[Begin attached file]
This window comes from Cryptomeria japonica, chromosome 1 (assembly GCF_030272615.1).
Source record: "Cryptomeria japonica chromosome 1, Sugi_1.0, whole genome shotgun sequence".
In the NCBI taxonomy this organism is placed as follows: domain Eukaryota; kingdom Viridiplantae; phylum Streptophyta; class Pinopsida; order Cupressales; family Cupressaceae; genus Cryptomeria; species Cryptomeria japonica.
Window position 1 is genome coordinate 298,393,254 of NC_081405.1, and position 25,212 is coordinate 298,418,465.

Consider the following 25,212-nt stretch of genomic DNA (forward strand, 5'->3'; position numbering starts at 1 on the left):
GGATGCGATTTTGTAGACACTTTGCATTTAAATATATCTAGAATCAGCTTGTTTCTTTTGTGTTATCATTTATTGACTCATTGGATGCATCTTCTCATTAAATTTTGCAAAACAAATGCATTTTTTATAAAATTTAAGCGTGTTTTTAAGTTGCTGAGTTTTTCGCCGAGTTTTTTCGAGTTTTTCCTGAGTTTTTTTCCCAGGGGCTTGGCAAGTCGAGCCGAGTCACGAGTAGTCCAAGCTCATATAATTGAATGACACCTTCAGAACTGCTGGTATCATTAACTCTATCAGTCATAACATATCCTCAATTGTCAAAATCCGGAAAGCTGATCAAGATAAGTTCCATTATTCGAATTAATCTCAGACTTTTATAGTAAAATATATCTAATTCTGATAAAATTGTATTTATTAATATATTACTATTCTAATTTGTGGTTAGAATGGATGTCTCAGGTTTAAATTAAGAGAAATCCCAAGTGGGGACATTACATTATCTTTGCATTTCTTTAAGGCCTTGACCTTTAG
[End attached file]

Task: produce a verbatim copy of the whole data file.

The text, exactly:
This window comes from Cryptomeria japonica, chromosome 1 (assembly GCF_030272615.1).
Source record: "Cryptomeria japonica chromosome 1, Sugi_1.0, whole genome shotgun sequence".
In the NCBI taxonomy this organism is placed as follows: domain Eukaryota; kingdom Viridiplantae; phylum Streptophyta; class Pinopsida; order Cupressales; family Cupressaceae; genus Cryptomeria; species Cryptomeria japonica.
Window position 1 is genome coordinate 298,393,254 of NC_081405.1, and position 25,212 is coordinate 298,418,465.

Consider the following 25,212-nt stretch of genomic DNA (forward strand, 5'->3'; position numbering starts at 1 on the left):
GGATGCGATTTTGTAGACACTTTGCATTTAAATATATCTAGAATCAGCTTGTTTCTTTTGTGTTATCATTTATTGACTCATTGGATGCATCTTCTCATTAAATTTTGCAAAACAAATGCATTTTTTATAAAATTTAAGCGTGTTTTTAAGTTGCTGAGTTTTTCGCCGAGTTTTTTCGAGTTTTTCCTGAGTTTTTTTCCCAGGGGCTTGGCAAGTCGAGCCGAGTCACGAGTAGTCCAAGCTCATATAATTGAATGACACCTTCAGAACTGCTGGTATCATTAACTCTATCAGTCATAACATATCCTCAATTGTCAAAATCCGGAAAGCTGATCAAGATAAGTTCCATTATTCGAATTAATCTCAGACTTTTATAGTAAAATATATCTAATTCTGATAAAATTGTATTTATTAATATATTACTATTCTAATTTGTGGTTAGAATGGATGTCTCAGGTTTAAATTAAGAGAAATCCCAAGTGGGGACATTACATTATCTTTGCATTTCTTTAAGGCCTTGACCTTTAG